In respond to Trump's tweet that Pakistan has taken billions and billions of dollars from the US in return for “lies” and “deceit”, a fiery Imran had called for immediately removing “excessive US diplomatic, non-diplomatic and intelligence personnel from Pakistan” and denying the US ground and air route support to troops in Afghanistan which Pakistan, he claimed, was providing "free of cost". He also blamed the US for crippling Pakistan by leaving its society polarised, causing "70,000 deaths and $100 billion in losses to the economy".
A large part of this criticism could be put down to poll rhetoric. Imran had a compulsion to portray himself as a leader who will set the course for a “more equal” relationship with Washington rather than letting Islamabad be treated as a “doormat”. This position is perhaps a necessary ingredient of poll success in a country where 59 percent of people describe the United States as an “enemy”.
But, as Mehreen Zahra-Malik writes in Foreign Policy, “Once Khan is finally and safely in power after prowling the margins of Pakistani politics for almost two decades, he may no longer need to surf Pakistan’s permanent wave of popular anti-American sentiment with such dedication. Once the work of statecraft begins, the rhetoric will self-calibrate.”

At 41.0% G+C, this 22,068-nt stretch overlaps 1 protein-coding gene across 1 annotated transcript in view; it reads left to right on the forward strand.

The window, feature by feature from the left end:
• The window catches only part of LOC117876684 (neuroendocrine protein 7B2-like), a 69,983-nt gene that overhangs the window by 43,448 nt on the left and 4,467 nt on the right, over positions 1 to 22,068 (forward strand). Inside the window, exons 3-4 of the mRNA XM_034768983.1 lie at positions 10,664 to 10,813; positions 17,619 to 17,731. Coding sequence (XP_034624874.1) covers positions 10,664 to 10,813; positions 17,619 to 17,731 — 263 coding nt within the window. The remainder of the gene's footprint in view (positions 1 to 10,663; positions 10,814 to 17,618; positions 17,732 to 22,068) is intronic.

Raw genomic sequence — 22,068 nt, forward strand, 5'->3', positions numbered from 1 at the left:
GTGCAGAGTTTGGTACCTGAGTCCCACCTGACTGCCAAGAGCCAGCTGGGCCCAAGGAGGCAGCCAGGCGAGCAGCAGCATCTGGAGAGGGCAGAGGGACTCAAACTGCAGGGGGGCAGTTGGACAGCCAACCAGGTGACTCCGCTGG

A little bit of that reality might have already set in when it became clear to Imran that it might be his turn at prime ministership. In January last year, Imran was breathing fire against the Trump administration’s decision to ban citizens from certain Muslim nations from visiting the US.
In his words, “I want to tell all Pakistanis today, I pray that Trump bans Pakistani visas so that we can focus on fixing our country,” he said at a public rally. He also promised not to "beg" before the IMF for funds. "We will have to fix Pakistan and stand on our own two feet. And the day that we decide this is our home and we have to fix it, we won't beg for loans from the US and the IMF."
A year later in May, during a visit to the UK when he held a private meeting with an equity investment company, Imran reportedly admitted that Pakistan might have to approach the IMF for financial assistance.
This wasn’t just opportunistic re-positioning from Imran, but a pragmatic acceptance of a fact that Pakistan economy is in doldrums and it needs every bit of help that it can muster. It tells one that Imran is not immune to the sobering effect of power, and people were witness to more such recalibration from the PTI chief soon after he gave his victory speech.